Um, yeah…no.  And also, Martin himself has requested it not be nominated.  I’ve loved this series for 20 years, but it’s a mass of cliffhangers right now.  I think anything nominated for series needs to have reached some conclusion, if not the overall ending.

Wild Cards by George R. R. Martin (and many others), Mississippi Roll
While I don’t feel it necessary to have read all of this series to nominate it, I’ve probably only read a handful of the stories and none of the actual collections or mosaic novels.

World of the Five Gods by Lois McMaster Bujold, Prisoner of Limnos
I’ve only read the first two novellas in the Penric and Desdemona sub-series and none of the main series.  Going by the word counts given over at Rocket Stack Rank, the sub-series of novellas hasn’t quite reached the 240,000 word requirement to be nominated on its own.

Xuya Universe by Aliette de Bodard, “First Presentation”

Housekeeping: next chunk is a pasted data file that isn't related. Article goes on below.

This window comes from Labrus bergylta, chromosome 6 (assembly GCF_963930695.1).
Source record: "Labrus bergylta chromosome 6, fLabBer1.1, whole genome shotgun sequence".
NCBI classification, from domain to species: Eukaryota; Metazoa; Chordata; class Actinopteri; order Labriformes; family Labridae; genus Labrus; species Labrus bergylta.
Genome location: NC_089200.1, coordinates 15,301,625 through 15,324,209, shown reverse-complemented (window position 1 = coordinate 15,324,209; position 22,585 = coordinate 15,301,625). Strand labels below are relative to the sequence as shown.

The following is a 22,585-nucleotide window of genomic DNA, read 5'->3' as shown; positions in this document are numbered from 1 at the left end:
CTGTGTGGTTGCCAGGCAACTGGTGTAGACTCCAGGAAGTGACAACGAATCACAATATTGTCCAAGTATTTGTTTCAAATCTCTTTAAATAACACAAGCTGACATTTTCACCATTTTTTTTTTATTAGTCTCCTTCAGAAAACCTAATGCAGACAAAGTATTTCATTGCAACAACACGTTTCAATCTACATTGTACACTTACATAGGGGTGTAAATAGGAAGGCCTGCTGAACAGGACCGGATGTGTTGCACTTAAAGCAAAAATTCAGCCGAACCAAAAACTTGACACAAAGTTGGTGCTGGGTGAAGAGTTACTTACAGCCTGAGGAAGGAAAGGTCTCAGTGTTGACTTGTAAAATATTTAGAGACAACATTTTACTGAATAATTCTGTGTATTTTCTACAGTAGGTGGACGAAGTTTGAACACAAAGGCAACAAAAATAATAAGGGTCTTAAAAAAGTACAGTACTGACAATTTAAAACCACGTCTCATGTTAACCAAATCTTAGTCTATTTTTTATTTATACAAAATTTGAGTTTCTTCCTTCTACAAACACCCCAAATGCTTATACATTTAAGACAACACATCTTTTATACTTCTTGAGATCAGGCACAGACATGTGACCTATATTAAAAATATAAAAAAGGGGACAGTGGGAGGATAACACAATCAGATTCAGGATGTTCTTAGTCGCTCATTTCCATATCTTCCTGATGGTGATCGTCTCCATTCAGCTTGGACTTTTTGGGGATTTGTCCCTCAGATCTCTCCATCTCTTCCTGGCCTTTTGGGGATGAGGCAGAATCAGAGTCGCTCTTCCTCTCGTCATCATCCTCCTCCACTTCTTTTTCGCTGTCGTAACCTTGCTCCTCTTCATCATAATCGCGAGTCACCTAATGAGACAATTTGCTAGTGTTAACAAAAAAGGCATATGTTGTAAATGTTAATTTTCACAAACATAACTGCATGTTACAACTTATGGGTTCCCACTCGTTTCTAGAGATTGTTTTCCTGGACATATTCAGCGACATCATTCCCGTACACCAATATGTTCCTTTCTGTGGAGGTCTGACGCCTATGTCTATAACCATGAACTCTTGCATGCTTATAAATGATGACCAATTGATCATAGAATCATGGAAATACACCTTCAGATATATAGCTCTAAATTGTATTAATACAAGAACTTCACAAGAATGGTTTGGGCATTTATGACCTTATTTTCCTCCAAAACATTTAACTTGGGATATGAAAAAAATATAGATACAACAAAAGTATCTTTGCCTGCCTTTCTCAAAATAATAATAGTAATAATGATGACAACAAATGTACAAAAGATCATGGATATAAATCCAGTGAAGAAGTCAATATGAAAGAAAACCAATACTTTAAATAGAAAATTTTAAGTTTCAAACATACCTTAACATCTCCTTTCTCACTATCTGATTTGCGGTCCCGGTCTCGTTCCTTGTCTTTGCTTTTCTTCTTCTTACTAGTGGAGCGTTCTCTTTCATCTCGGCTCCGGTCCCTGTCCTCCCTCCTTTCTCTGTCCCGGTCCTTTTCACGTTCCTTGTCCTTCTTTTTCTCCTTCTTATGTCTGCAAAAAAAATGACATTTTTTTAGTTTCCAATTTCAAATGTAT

This is a series of 24 short fiction works, and the author has confirmed that it meets the word requirement. But I’ve probably read less than a handful.


All of that to say, I’ve got nothing here!  Which series do you plan to nominate?

BooktubeSFF Awards Shortlist Announced

The fouth annual BooktubeSFF Awards shortlist was announced yesterday.  They will have discussions of the finalists from March through May with final voting in June.  Find out more at their goodreads group and twitter.

Some rules changes implemented this year have produced what looks to me like a pretty nice list.  Here they are interspersed with my reading plans:

Best Science Fiction Novel
Raven Stratagem by Yoon Ha Lee
Borne by Jeff VanderMeer
The Collapsing Empire by John Scalzi
Waking Gods by Sylvain Neuvel

The first three were already on my TBR.  Raven Stratagem is book 2, but Ninefox Gambit was a Hugo finalist last year and one I nominated myself.  Waking Gods is also book 2, but I still need to read Sleeping Giants.

Best Fantasy Novel
The Stone Sky by N.K. Jemisin
The Bear and the Nightingale by Katherine Arden
Red Sister by Mark Lawrence
A Conjuring of Light by V.E. Schwab